Let's be real: You probably never think about your heart health. You're young, you're in shape, you eat mostly healthy. What's there to worry about? Well, even if you feel freaking amazing—you could still secretly be at risk for hypertension, or high blood pressure.
That's because some of the causes of high blood pressure are anything but obvious. And, left undiagnosed or untreated, high blood pressure can contribute to atherosclerosis (plaque buildup in the arteries), cardiovascular disease, and even potentially fatal heart attacks and stroke. No good.
If you suspect any of these eight factors might be giving you issues, talk to your doctor about preventative measures:
1. You Live In a Noisy Neighborhood
Being exposed to loud noises at work or at home, especially during the nighttime when you're trying to sleep, has been linked to high blood pressure, according to a study published in Occupational & Environmental Medicine.
Why? Not only is the noise itself stressful (why do your neighbors have to listen to their TV on max volume?!), but it's a double whammy at night as disrupted sleep has also been shown to cause high blood pressure, says Nicole Weinberg, M.D., cardiologist at Providence Saint John's Health Center in Santa Monica, California. If noisy neighbours, kids, or pets are keeping you up at night, consider using a white noise machine to drown out the anti-slumber sounds.
2. Your Paycheck Is Tiny
A low hourly wage sucks on multiple levels, and can contribute to many health complications, including high blood pressure—and that's especially true for young women, according to a study published in The European Journal of Public Health.
“Wages are an important factor for people’s general sense of well-being and self-worth,” says J. Paul Leigh, Ph.D., senior author of the study and professor of public health economics at UC Davis. Feeling crappy about yourself (or worrying about paying the bills) can obviously lead to stress—one factor in high blood pressure, Leigh says.
Another factor is that low-paying jobs often don't come with health insurance or the time off to do things like get annual check-ups, Weinberg says. It's also hard to afford healthy food and a gym membership if you're just scraping by, she adds.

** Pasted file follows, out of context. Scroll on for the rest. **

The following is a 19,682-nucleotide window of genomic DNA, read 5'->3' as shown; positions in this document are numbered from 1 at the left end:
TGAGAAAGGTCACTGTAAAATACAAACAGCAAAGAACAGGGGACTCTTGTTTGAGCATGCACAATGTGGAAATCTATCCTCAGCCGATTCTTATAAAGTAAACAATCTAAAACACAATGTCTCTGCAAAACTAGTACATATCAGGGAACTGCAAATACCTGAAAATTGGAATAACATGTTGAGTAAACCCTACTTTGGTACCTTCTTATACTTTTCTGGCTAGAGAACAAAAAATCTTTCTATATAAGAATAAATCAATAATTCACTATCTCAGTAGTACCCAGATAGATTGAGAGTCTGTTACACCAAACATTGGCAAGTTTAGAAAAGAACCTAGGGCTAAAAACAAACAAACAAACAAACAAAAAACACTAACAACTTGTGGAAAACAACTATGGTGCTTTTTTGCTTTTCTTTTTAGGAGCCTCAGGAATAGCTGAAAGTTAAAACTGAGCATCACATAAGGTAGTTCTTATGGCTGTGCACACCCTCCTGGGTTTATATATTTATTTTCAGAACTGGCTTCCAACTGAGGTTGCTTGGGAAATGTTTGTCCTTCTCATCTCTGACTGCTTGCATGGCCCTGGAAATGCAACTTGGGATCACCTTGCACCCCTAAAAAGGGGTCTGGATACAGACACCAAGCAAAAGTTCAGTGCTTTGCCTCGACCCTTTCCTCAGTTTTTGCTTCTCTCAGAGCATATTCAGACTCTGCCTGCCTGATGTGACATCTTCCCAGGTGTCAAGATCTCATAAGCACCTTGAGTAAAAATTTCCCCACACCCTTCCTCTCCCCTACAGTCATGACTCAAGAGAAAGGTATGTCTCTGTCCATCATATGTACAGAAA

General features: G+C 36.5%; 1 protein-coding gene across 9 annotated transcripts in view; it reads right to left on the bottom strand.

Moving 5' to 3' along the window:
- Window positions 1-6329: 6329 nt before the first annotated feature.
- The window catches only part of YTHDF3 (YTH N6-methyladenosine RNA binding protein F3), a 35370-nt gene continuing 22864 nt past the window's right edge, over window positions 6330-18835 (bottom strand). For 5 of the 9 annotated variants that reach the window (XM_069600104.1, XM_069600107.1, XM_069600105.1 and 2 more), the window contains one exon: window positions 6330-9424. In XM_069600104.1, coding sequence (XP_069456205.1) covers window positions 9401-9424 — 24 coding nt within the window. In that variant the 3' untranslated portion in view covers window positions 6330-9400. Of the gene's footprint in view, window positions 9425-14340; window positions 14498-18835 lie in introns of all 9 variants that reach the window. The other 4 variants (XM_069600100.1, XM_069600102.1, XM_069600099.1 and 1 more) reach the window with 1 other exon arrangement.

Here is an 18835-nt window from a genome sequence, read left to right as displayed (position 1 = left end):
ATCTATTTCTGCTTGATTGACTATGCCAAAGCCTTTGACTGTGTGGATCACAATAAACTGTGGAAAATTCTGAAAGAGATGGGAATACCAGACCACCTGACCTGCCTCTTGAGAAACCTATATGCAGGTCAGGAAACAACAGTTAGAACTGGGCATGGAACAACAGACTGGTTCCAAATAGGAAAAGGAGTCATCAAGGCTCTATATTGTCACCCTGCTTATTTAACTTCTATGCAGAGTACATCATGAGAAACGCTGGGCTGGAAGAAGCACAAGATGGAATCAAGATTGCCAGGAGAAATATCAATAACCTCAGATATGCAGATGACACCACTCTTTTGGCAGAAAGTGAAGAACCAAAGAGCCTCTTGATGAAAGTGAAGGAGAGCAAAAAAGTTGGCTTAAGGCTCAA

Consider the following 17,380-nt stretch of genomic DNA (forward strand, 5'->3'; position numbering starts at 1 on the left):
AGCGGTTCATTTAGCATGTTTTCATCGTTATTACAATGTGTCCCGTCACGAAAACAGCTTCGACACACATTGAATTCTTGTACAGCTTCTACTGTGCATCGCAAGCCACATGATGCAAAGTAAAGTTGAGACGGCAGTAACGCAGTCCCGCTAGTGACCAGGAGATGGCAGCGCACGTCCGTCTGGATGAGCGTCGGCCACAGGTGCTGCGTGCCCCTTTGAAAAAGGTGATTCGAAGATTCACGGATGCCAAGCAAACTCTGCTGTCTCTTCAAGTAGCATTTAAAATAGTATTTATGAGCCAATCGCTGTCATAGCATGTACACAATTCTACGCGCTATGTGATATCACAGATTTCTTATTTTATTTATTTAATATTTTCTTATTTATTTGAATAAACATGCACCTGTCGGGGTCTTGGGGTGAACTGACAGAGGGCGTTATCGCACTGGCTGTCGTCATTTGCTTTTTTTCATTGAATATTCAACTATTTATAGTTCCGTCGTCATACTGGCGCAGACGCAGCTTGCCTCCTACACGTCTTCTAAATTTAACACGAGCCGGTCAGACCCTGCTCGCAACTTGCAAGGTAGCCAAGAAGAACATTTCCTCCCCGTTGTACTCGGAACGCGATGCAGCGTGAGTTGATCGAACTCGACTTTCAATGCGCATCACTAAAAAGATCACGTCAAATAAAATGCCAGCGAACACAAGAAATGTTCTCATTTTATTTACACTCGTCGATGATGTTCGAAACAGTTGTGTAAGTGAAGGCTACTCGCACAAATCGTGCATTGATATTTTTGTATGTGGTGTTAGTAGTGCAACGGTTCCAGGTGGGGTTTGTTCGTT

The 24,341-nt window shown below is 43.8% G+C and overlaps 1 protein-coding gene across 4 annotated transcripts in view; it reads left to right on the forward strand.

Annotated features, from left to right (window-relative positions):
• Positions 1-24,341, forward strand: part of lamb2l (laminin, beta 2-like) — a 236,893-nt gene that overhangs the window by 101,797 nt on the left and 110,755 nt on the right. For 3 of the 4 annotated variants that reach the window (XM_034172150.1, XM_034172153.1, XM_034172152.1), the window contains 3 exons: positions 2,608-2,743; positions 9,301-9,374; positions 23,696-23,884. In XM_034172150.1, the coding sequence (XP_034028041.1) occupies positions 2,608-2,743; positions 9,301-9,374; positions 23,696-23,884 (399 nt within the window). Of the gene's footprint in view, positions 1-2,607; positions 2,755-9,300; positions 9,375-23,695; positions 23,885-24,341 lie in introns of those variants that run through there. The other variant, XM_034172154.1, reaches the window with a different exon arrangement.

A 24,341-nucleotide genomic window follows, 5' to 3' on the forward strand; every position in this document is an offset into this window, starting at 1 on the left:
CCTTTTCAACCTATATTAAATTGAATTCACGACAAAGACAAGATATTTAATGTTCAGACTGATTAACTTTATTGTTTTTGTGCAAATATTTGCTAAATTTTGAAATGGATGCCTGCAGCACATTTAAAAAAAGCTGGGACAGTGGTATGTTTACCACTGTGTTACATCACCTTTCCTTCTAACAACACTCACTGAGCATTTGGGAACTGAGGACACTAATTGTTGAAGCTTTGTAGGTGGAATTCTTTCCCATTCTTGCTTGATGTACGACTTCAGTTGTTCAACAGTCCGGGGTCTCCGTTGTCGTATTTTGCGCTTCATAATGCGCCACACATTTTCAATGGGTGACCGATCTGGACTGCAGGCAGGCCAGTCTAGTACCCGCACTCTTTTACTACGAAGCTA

3. Sweet And Salty Is Your Jam
Kettle corn. Fries dipped in a milkshake. Sea salt caramels. There's just something so good about sweet and salty mixed together. Yet this delicious snack combo may be hurting your heart, more than eating something sweet or salty alone would, according to research from the American Physiological Society.
"The specific combination of fructose [sugar] and high salt rapidly increased blood pressure, resulting in hypertension," says Kevin Gordish, Ph.D., lead author and a postdoctoral fellow at the Henry Ford Hospital in Detroit.
What the heck? Sugar causes the body to retain extra sodium while also lessening its ability to get rid of the excess salt, he explains. So not only does eating sugar make you crave salty snacks, it forces your body to keep all the salt, which then can cause high blood pressure.
4. You Run On The Road
The more air pollution you're exposed to on a daily basis, the more likely you are to have high blood pressure, even if you're otherwise fit and healthy, says a study published in Hypertension.
Breathing in polluted air leads to inflammation which can cause changes in the arteries, a known factor in high blood pressure, cardiovascular disease, and heart attacks, explains Tao Liu, Ph.D., lead study author and deputy director and epidemiologist of the environmental health division at Guangdong Provincial Institute of Public Health in China.
Obviously, you can't directly control the quality of the air where you live, but you can take precautions to avoid it as much as possible, including staying indoors on high-pollution days and avoiding running on busy roads.
5. You Rely On Caffeine
Caffeine is a powerful stimulant. This means it can wake you up, help you stay focused, and even get things moving in the bathroom. But this also means it spikes your blood pressure and stresses your heart, says Amber Khanna, M.D., a cardiologist at UCHealth University of Colorado Hospital.
This article originally appeared on Women's Health US.